I have used the Indian rupee as an ideal high carry currency against sterling (the Mother India trade). Modi’s crackdown on India’s $270 billion black money hoard makes me even more bullish on the rupee’s relative prospects (to sterling! The jewel in the crown is the rupee, not the quid, Ganga Din!) because it will boost liquidity in the Indian banking system and expand the tax base. After all, it is surreal that only 13 million Indians paid income taxes in 2015, 1% of the population. Despite US dollar strength, the Indian rupee has been one of the most resilient emerging market currencies since August. This is a testament to the offshore fund tsunami headed for Dalal Street. As Indian bank deposits soar, (note the Indian bank shares go ballistic in Nifty!), I expect Indian G-Sec yields will continue to fall while RBI Governor Urjit Patel uses lower inflation to cut the repo rate again in early 2017.
Indian ten year government securities (G-Secs), recommended here at a 7.50% yield in early 2015, are a winner from Modi’s rupee move. The rise in banking sector deposits and a steep fall in property prices could combine to give India a mild deflation shock. Imports will fall, a boost to India’s current account deficit. As India’s tax base expands, a sovereign credit upgrade and a new capex cycle begins. The ten year Indian local government bond yield, 6.70% now, could well fall to 6.20% in the next six months. The Indian rupee could well retest the “Modi high” of 58 in 2017, though the King Dollar trend could pressure it to 68 in the next three months. As Modi and Trump both proved this week, big money is made when white replaces black!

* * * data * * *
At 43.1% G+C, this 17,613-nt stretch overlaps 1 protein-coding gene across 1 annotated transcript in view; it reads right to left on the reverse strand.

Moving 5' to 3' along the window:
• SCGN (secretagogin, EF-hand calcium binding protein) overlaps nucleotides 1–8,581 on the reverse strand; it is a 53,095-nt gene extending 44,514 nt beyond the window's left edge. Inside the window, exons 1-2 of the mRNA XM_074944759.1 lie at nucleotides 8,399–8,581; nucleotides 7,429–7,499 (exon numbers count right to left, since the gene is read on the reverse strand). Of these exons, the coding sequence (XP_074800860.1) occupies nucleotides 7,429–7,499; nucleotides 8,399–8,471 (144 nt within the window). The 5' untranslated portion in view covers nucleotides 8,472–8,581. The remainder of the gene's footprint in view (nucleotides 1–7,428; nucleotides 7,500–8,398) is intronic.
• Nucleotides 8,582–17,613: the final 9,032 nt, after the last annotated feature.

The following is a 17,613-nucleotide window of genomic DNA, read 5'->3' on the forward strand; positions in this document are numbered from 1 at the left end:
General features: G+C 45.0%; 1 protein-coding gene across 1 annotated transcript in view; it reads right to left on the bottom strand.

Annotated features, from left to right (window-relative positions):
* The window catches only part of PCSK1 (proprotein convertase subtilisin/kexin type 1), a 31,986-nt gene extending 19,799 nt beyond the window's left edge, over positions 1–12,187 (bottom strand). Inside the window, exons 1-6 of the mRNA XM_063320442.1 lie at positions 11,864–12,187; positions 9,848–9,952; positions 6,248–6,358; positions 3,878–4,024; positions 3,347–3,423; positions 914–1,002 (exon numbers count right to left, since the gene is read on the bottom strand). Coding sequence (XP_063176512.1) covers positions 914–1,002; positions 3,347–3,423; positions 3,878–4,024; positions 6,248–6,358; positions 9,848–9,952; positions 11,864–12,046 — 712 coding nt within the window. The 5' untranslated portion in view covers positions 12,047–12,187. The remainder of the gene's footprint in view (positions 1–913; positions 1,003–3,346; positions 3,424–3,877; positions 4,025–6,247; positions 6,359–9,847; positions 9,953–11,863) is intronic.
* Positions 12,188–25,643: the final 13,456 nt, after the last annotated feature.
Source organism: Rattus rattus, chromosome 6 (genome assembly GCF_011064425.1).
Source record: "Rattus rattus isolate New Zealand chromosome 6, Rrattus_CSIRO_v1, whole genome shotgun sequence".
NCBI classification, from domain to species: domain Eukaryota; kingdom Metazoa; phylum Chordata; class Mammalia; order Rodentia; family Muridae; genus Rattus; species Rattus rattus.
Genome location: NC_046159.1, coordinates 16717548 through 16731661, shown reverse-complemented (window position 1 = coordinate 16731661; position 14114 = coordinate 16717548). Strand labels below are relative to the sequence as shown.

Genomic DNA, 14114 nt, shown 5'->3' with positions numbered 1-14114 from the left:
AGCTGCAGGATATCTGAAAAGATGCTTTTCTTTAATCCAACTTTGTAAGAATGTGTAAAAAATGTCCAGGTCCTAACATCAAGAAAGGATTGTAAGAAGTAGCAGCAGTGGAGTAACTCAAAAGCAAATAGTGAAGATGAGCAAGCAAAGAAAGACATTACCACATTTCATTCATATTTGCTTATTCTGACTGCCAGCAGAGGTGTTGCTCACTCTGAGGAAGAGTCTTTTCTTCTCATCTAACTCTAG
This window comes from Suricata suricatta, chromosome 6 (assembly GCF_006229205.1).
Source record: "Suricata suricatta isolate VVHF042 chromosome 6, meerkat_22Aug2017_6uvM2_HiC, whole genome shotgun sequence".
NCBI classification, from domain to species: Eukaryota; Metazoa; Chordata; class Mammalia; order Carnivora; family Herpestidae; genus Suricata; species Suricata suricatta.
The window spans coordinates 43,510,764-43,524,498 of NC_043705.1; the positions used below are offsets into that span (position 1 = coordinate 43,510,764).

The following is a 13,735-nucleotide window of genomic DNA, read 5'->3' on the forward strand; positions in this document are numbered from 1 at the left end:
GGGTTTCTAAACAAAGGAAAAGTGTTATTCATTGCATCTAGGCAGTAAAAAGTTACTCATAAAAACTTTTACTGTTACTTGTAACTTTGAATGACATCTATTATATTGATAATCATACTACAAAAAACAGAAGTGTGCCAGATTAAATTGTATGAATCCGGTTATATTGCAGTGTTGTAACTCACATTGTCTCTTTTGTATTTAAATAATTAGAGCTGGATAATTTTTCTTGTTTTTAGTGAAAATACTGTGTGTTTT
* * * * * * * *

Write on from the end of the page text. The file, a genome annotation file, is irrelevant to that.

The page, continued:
The post Vienna fall in crude oil and the surge in the US Dollar Index is catastrophic for the Russian rouble. Yet the caveat is that Donald Trump wants a diplomatic rapprochement with Russia that could include an end to post Crimea sanctions on the Kremlin’s banks and energy companies. While it is still premature to call the geopolitics, the Russian rouble can trade in a 64 – 70 range for now.